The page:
M.L. Hare, of the successful and enterprising drug firm of Brierley & Hare, is a thoroughly competent pharmacist and prescriptionist. He is not only one of the most reliable druggists in the country, but one of the best posted men on the topics of the day and perhaps the best general authority in his town. Their stock of drugs, medicines and druggists' sundries have been selected with the greatest care and they have one of the neatest and best appointed business houses in the city of Glasco.
Mr. Hare is a native of Iowa, born in 1854. His parents are D.L. and Rebecca (Burk) Hare. His father was a farmer. Mr. Hare's mother died in 1891, and his father married again in 1900 and resides in Glasco. The Hares are of English origin and the Burks of German. Mr. Hare is the third child of a family of eight children, all of whom are living. Two brothers and one sister are residents of Cloud county; the others have found homes in various states. Mr. Hare is a self-made and self-educated man. He was reared on a farm and followed that pursuit until thirty years of age. During the period he should have been in school they lived in Missouri, where everything was devastated as a result of the Civil war. He gained his knowledge of book lore after he had passed the age of twenty years. He realized more and more the need of an education and by his personal efforts he succeeded in obtaining one. He was seven years old when his parents left Iowa and settled in Andrew county, Missouri. In March, 1871, he emigrated to Cloud county and settled on a farm in the Solomon valley. In 1883 he came into Glasco and engaged in the hardware business; five years later he erected the large stone business block now occupied by R.G. Bracken's furniture store, where he remained until receiving the appointment of postmaster in 1889, during the latter part of Cleveland's administration, to succeed Noah Welch, resigned, and though a Democrat he recommended Mr. Hare, who was appointed and served four and one-half years. When Mr. Cleveland was elected to his second term Mr. Hare resigned and was succeeded by Owen Day. In the meantime Mr. Hare had become associated with C.M. White in the drug store located in the postoffice building. In 1892 he bought Mr. White's interest in the firm and conducted the business until 1896, when he entered into partnership with Dr. Brierley in their present business. They also own jointly two very fine farms. One, the Captain Potts farm, is situated on the river, one mile west and the other three and one-half miles west of Glasco. These farms are both under high cultivation and improvement and are valuable estates.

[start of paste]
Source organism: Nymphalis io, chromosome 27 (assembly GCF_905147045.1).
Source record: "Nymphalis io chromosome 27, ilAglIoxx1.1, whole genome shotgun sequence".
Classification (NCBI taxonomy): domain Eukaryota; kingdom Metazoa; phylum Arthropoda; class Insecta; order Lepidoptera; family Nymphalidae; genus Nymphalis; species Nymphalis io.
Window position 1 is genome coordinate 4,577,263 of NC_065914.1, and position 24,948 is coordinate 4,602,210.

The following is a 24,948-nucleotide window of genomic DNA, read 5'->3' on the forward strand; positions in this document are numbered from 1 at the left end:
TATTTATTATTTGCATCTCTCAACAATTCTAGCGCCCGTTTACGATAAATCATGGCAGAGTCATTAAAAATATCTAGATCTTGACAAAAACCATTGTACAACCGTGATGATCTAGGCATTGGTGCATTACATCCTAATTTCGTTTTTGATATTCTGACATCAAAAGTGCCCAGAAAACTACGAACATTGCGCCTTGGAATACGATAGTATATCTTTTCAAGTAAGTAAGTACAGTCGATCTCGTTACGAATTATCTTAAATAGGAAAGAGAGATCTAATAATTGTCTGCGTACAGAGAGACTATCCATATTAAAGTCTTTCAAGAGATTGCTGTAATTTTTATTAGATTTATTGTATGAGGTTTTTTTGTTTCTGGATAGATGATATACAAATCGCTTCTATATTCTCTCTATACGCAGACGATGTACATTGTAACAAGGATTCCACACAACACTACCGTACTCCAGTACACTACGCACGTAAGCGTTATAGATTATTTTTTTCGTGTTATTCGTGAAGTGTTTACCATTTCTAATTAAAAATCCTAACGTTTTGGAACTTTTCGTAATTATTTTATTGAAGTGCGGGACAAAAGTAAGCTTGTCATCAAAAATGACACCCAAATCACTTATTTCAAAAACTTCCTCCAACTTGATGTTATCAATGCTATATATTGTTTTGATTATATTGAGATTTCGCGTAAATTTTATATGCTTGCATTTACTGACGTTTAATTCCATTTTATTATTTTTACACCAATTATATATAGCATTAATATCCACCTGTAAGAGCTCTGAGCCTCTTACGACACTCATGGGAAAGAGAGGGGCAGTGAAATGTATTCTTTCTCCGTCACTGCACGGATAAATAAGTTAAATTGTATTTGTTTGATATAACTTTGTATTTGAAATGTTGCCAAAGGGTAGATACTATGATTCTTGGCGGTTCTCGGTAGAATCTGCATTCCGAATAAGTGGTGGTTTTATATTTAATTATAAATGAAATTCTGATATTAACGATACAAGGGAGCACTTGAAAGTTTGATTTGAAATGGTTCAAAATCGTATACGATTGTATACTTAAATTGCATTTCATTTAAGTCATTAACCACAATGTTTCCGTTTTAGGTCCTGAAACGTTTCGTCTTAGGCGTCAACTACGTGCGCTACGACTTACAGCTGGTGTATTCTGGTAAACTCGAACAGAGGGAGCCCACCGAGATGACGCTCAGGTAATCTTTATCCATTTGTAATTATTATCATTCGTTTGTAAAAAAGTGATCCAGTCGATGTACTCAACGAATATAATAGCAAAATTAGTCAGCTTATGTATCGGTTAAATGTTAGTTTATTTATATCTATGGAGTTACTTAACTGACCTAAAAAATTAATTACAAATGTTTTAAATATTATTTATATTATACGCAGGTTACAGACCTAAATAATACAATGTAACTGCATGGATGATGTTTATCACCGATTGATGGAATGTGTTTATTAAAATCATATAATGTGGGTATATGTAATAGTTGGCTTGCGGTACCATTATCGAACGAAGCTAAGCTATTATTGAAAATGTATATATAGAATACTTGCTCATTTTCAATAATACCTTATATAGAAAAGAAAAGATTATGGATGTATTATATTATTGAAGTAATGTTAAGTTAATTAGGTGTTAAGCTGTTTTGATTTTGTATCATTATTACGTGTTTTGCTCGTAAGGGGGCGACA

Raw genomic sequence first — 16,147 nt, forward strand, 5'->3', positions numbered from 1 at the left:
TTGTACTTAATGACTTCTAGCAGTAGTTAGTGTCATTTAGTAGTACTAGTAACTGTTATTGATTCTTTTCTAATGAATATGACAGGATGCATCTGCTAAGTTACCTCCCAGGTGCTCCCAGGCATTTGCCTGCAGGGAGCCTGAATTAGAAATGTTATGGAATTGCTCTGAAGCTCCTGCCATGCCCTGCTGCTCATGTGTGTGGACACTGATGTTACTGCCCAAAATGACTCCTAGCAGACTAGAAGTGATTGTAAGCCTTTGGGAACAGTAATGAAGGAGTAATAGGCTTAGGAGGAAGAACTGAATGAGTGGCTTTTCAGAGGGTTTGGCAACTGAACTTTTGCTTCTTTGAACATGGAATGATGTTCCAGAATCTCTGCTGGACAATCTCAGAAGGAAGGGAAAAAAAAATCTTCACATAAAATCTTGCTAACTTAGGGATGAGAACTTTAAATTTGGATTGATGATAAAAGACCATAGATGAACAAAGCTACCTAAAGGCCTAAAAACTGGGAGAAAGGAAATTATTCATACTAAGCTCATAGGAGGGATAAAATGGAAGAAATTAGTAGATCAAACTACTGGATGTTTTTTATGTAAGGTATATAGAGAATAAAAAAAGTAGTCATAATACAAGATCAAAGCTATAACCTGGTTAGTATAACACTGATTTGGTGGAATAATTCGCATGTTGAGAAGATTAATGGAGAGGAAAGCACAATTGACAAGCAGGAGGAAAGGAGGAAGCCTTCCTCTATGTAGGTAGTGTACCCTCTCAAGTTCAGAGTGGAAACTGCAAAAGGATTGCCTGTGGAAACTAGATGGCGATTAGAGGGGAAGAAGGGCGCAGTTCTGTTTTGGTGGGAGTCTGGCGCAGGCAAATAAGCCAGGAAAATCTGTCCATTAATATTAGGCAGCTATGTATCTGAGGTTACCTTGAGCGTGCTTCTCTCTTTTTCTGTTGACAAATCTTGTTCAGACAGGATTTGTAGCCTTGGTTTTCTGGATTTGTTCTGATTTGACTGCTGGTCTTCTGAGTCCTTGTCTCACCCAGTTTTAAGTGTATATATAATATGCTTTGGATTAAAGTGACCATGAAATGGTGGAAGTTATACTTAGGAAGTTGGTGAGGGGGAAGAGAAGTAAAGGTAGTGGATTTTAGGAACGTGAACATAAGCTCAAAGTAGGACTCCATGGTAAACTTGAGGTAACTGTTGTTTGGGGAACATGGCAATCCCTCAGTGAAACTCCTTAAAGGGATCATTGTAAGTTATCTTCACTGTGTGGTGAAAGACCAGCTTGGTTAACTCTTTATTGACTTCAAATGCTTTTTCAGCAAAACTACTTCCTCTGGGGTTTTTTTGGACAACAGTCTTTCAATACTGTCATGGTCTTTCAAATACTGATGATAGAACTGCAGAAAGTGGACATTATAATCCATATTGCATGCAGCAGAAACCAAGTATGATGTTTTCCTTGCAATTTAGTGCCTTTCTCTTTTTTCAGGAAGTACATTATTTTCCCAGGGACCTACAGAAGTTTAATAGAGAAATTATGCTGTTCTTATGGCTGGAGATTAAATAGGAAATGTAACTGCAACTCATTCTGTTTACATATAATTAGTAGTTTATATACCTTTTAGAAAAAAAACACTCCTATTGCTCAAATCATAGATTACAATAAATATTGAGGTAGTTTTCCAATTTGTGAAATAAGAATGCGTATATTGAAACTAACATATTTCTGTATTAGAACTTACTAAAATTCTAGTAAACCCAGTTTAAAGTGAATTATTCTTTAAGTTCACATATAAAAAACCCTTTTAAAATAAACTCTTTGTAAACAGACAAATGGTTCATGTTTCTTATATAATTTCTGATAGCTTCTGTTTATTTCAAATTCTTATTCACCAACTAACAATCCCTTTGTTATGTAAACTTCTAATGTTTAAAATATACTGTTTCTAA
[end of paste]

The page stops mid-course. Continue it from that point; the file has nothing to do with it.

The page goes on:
Mr. Hare was married in 1879 to Miss Margaret Hillhouse, a daughter of John Hillhouse. Their family consists of three children, viz: Jeanette, a talented and accomplished young woman, is a graduate from the Glasco high school and on the fourth year of a collegiate course at Lindsborg. Charles is a trusted and valuable employe of the Glasco State Bank. He has evidently pleased his employers, as the length of time he has been with them (two years) signifies. He is a graduate of the Glasco high school and one of the most popular young men in the community. May, the youngest daughter, is a graduate of the Glasco high school.
Mr. Hare is a member of the Independent Order of Odd Fellows, the Ancient Free and Accepted Masons and Knights of Pythias. He has attained his good record through constant application and is an excellent business manager. Mr. Hare took a correspondence course through the Chicago Institute of Pharmacy and passed an examination before a board of examiners. He worked hard to accomplish this end, often burning midnight oil, but was rewarded by a satisfactory test of his qualifications. Mr. Hare is an agreeable, pleasant gentleman, and with his esteemed family occupy one of the handsome homes of Glasco and are among the most highly respected citizens of their town.
Transcribed from E.F. Hollibaugh's Biographical history of Cloud County, Kansas biographies of representative citizens. Illustrated with portraits of prominent people, cuts of homes, stock, etc. [n.p., 1903] 919p. illus., ports. 28 cm.
Home Page for Kansas
Search all of Blue Skyways
The KSGenWeb Project